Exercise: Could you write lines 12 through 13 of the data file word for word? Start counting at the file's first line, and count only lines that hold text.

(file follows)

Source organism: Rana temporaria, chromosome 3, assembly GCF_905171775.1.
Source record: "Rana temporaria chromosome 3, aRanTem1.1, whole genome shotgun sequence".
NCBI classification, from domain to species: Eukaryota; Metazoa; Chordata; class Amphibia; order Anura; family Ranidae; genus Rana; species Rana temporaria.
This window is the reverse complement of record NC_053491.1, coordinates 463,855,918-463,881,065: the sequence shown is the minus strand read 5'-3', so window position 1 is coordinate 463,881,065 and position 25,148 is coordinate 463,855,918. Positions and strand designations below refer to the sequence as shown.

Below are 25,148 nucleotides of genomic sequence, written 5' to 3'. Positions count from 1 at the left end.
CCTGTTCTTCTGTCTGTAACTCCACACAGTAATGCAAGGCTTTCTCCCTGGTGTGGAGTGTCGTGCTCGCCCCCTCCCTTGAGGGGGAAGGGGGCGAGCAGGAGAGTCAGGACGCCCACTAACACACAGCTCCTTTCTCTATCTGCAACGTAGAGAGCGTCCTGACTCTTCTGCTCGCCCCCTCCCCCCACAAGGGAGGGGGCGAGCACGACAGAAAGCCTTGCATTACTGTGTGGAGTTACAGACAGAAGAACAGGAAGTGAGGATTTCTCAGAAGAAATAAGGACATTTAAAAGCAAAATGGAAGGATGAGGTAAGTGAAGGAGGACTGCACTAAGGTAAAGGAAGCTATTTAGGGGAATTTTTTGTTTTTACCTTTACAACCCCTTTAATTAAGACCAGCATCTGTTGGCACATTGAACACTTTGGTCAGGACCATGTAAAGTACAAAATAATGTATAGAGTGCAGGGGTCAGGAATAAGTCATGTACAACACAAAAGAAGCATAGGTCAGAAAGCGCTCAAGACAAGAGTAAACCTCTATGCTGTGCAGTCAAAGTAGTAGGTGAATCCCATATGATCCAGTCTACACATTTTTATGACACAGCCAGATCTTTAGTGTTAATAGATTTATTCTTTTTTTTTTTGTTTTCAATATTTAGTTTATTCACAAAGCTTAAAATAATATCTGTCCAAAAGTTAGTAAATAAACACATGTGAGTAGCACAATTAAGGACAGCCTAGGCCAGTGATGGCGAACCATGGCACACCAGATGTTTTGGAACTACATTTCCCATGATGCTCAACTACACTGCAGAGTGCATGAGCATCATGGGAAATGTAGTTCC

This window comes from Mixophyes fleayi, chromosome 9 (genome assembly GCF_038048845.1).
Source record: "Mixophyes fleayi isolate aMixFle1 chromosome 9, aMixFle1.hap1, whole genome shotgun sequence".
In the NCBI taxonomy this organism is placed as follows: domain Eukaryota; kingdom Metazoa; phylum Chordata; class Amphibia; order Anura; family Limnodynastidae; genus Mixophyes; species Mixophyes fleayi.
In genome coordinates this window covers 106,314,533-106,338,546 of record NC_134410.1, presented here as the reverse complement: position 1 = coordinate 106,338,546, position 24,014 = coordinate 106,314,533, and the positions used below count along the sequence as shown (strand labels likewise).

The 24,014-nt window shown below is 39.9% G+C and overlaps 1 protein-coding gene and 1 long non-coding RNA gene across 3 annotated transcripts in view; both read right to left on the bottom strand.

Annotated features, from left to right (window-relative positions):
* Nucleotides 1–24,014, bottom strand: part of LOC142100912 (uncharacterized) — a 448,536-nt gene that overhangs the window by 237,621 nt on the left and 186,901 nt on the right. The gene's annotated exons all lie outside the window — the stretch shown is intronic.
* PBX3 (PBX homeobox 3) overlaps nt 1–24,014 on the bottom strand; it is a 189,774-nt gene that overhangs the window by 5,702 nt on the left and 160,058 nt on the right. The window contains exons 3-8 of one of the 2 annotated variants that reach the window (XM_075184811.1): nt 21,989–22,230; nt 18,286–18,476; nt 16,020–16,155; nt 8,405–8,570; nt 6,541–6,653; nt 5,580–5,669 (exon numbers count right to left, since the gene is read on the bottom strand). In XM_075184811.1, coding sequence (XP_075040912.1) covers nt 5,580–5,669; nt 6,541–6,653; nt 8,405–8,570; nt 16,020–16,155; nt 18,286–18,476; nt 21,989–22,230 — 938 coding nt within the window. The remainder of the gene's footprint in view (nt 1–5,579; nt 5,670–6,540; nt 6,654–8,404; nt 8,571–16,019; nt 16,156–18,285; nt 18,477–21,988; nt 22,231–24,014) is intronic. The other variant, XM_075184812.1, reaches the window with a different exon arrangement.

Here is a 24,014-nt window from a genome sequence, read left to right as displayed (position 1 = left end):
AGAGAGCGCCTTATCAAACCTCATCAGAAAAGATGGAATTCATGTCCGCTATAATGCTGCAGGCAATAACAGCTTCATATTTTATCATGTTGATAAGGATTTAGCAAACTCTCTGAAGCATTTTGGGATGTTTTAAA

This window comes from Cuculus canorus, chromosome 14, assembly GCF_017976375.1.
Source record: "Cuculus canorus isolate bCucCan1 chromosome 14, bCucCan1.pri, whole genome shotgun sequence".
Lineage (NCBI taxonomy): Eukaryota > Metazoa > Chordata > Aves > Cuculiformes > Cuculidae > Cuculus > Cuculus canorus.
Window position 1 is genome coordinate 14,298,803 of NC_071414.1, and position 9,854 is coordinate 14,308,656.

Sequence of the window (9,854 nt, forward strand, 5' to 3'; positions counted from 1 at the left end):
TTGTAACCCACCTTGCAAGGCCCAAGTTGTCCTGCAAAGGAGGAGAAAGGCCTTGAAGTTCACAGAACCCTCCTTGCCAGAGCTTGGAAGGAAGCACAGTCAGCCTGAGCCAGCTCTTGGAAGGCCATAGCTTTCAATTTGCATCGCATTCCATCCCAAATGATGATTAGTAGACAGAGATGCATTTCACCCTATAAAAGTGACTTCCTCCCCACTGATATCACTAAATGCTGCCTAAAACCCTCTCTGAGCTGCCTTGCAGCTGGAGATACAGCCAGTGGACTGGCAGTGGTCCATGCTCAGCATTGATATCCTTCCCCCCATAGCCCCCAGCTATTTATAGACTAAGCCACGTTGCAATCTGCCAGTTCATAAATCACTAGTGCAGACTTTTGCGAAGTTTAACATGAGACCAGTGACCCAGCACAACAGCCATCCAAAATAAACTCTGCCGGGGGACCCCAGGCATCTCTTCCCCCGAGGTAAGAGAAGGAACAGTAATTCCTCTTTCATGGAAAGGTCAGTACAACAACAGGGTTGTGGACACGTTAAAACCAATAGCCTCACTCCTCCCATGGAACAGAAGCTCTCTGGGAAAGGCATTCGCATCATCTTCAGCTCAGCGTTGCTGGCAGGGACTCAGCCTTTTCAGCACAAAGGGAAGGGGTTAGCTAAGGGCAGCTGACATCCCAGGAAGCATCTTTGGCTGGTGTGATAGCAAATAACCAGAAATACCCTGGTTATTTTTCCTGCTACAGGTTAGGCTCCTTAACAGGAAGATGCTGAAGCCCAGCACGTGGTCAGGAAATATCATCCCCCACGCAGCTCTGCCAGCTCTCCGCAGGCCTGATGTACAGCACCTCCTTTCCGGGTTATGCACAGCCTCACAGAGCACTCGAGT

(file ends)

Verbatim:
Annotated features, from left to right (window-relative positions):
* Nucleotides 1–24,014, bottom strand: part of LOC142100912 (uncharacterized) — a 448,536-nt gene that overhangs the window by 237,621 nt on the left and 186,901 nt on the right. The gene's annotated exons all lie outside the window — the stretch shown is intronic.